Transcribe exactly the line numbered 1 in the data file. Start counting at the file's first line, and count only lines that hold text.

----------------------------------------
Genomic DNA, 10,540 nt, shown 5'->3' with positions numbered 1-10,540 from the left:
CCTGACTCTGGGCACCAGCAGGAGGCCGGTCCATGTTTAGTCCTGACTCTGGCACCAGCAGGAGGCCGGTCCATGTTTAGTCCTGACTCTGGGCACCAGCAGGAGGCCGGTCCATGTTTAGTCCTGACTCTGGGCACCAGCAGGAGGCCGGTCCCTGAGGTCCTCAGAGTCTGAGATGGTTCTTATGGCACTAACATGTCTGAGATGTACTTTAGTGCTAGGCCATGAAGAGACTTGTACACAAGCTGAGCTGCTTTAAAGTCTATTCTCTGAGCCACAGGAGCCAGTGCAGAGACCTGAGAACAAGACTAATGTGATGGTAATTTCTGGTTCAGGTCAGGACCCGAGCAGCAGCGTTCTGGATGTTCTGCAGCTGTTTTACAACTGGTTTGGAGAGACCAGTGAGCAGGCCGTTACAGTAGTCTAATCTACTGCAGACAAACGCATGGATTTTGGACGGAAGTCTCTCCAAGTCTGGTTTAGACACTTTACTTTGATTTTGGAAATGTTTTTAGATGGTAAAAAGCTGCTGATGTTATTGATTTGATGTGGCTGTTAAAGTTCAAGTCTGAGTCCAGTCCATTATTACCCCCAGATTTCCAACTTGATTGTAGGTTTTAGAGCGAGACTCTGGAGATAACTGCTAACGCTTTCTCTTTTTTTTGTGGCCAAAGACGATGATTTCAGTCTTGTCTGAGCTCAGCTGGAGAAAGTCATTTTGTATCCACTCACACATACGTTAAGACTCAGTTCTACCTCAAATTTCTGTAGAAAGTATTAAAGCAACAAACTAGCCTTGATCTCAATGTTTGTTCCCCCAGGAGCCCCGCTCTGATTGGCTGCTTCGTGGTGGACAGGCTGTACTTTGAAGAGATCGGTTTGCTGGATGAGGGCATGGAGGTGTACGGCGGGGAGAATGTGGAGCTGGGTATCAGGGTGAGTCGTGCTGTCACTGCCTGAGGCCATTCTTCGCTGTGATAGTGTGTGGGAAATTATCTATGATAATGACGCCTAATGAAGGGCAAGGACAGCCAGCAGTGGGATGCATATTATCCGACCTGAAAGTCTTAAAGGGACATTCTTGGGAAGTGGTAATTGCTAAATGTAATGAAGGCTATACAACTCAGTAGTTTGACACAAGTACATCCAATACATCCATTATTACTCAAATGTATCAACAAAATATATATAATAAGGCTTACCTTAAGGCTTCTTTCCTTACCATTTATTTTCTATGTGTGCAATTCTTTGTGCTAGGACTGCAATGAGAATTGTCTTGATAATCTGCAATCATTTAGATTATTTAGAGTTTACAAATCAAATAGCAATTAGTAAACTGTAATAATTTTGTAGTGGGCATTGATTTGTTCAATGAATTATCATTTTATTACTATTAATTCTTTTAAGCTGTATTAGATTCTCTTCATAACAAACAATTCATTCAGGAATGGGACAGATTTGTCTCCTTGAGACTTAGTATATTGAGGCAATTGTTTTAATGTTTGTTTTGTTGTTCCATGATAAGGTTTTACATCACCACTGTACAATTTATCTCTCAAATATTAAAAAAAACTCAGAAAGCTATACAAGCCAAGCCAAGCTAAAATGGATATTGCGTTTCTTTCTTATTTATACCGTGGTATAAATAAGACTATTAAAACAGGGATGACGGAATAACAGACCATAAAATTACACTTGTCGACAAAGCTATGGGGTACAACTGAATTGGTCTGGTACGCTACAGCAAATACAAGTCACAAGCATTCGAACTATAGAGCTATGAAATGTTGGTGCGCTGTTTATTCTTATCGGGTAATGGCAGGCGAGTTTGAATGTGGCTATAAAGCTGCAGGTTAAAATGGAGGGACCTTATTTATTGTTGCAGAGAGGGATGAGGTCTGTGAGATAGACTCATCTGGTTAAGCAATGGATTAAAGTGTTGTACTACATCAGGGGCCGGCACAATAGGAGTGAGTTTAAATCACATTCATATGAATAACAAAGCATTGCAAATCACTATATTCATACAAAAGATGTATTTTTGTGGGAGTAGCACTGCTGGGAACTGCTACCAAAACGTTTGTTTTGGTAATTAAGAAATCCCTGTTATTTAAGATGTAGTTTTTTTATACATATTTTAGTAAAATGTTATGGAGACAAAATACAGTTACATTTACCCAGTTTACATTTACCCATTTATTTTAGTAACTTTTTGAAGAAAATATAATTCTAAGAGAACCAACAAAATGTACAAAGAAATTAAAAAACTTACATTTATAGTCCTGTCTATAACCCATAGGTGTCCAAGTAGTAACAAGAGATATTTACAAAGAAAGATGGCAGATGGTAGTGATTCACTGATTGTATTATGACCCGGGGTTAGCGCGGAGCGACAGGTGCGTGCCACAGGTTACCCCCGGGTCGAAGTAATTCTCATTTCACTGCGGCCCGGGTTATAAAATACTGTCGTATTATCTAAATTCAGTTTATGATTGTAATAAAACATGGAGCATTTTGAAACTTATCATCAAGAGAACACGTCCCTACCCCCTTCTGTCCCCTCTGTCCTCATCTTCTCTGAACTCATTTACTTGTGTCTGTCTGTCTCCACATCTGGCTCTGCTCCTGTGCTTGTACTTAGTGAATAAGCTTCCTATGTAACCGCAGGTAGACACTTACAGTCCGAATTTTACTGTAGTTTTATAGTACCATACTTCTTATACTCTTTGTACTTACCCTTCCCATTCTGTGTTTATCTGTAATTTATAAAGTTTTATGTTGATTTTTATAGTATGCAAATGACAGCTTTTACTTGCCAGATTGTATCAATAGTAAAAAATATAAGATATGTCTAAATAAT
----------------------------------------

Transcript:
Genomic DNA, 10,540 nt, shown 5'->3' with positions numbered 1-10,540 from the left: